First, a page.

AZP-3601 Results in Blood Calcium Increases in Healthy Volunteers

Marta Figueiredo PhD avatar

by Marta Figueiredo PhD |

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AZP-3601

A single dose of AZP-3601Amolyt Pharma’s experimental therapy for hypoparathyroidism — resulted in a significant, sustained increase in blood calcium levels for at least 24 hours in healthy volunteers, according to interim data from a Phase 1 trial.

These early findings support the therapeutic potential of AZP-3601, as well as further dose escalation in the ongoing proof-of-concept trial. That trial also will now test the therapy in hypoparathyroidism patients.

The data were presented in a poster, “A Single Administration of AZP-3601, a Novel, Long-Acting PTH Analog, Induces a Significant and Sustained Calcemic Response: Preliminary Data From a Randomized, Double-Blind, Placebo-Controlled Phase 1 Study,” at the Endocrine Society’s Annual Meeting, held virtually March 20–23.

“We are delighted with this first set of clinical data highlighting AZP-3601’s unique mechanism of action,” Thierry Abribat, PhD, Amolyt’s founder and CEO, said in a press release.

“We are encouraged by these early results and look forward to reporting additional data from the multiple ascending dose portion of the study later this year,” he added.

Hypoparathyroidism is caused by abnormally low levels of the parathyroid hormone (PTH), which results in vitamin D deficiency, low levels of calcium, and high levels of phosphorus in the blood.

In many patients, current treatments fail to adequately or consistently control calcium blood levels and effectively prevent excessive calcium loss in the urine, which increases the risk of chronic kidney disease.

Originally developed by researchers at Massachusetts General Hospital and Harvard Medical School, AZP-3601 is a new PTH analog, or a compound with similar structure, but slight differences in composition relative to PTH.

The therapy was designed to bind to a specific configuration of the PTH receptor, which is thought to help promote sustained normal calcium levels in the blood and urine, thereby easing symptoms, while preventing chronic kidney disease.

In addition, its short half-life (the time it takes for its circulating levels to drop to half) is expected to prevent prolonged exposure and associated damaging effects on bone.

“We believe the short pharmacokinetic profile of AZP-3601 will maintain bone mass and integrity, a key benefit since the majority of patients with hypoparathyroidism are middle-aged women at risk of osteoporosis [a condition that causes brittle bones],” said Abribat. Pharmacokinetics refers to AZP-3601’s movement into, through, and out of the body.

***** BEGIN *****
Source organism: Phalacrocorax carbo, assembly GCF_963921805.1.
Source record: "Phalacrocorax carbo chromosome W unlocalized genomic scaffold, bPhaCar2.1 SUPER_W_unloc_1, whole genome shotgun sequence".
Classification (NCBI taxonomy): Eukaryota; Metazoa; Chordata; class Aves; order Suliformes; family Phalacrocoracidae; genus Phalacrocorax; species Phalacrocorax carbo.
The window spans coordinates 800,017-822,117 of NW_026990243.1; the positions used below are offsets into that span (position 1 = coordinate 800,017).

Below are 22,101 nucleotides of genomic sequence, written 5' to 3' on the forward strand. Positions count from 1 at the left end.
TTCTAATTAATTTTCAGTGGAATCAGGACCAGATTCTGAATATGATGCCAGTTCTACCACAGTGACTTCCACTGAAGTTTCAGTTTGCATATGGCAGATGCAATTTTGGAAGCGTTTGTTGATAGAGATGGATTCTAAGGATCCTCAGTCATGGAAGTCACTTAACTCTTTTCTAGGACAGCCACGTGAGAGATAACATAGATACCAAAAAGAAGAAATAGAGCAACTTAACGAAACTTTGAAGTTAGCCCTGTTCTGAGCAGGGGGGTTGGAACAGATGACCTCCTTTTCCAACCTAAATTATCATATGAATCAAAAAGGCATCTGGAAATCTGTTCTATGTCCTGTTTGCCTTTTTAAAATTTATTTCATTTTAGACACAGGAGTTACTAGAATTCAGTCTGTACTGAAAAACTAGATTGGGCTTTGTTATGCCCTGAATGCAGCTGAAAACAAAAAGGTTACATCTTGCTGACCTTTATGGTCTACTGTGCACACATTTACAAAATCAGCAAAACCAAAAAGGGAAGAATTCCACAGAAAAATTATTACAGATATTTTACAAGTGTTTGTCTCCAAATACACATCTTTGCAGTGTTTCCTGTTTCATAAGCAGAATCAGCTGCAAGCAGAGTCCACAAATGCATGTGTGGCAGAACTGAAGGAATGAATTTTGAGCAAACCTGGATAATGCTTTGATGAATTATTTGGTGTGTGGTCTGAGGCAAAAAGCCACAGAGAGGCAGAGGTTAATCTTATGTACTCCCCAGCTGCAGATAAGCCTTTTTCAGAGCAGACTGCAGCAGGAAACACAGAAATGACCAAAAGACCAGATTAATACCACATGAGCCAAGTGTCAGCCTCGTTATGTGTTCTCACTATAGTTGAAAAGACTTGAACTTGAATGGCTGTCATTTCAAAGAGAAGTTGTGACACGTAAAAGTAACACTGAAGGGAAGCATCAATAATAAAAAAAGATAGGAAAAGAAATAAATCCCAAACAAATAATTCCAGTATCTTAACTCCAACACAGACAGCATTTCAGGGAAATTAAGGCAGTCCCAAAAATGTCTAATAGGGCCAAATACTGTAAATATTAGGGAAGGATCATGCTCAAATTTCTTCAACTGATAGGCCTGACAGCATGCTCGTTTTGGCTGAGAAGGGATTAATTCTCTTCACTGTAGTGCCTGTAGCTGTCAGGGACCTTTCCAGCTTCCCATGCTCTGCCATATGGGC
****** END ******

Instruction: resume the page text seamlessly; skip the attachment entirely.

Preclinical studies in a rat model of hypoparathyroidism and in healthy non-human primates showed that AZP-3601 outperformed PTH replacement therapy at increasing and maintaining calcium levels, without promoting calcium loss in the urine.

Early this year, the therapy received orphan drug designation from the U.S. Food and Drug Administration for the treatment of hypoparathyroidism. The designation is meant to accelerate clinical development by providing regulatory support and financial benefits, as well as a seven-year marketing exclusivity period in the U.S. upon regulatory approval.

The ongoing placebo-controlled, Phase 1 trial is evaluating the safety, tolerability, pharmacological properties, and preliminary effectiveness of single and multiple increasing doses of AZP-3601 in up to 130 people, including healthy men and hypoparathyroidism patients.

The therapy’s pharmacological properties include pharmacokinetics and pharmacodynamics (effects on the body).

Participants with hypoparathyroidism are treated at several specialized centers across Europe, while healthy participants receive the therapy at a single site.

In the first four groups of the study’s single-dose portion, healthy adults (18–60 years) were assigned to receive a morning, under-the-skin injection of either 5, 10, 20 or 40 micrograms (mcg) of AZP-3601 or a placebo. The first participant was dosed in October.

Analyzed data included seven participants on a placebo, three on 5 mcg of AZP-3601, and six each on the other doses.

Compared with the placebo group, AZP-3601 resulted in a clear, dose-dependent increase in blood calcium levels relative to placebo.

Notably, a single injection of AZP-3601 at 40 mcg led to a clinically significant increase in calcium levels in the blood, which remained within the normal range and elevated for at least 24 hours.

In addition, participants given AZP-3601 showed a dose-dependent reduction in blood PTH levels, consistent with the observed increases in calcium levels. At 40 mcg, this drop appeared to be sustained for up to 48 hours (two days) post-injection.

“These data provide initial evidence of the pharmacodynamic effect of AZP-3601 in healthy humans with a sustained calcemic response over 24 hours following a single administration and support further dose escalation,” the researchers wrote.

“By targeting a specific conformation of the PTH1 receptor, these data demonstrate a prolonged serum calcium response, despite AZP-3601 having a very short half-life,” Abribat said.

“We believe that this pharmacological profile is ideally suited to fulfill the clinical needs of patients with hypoparathyroidism, including symptom management and prevention of kidney disease,” he added.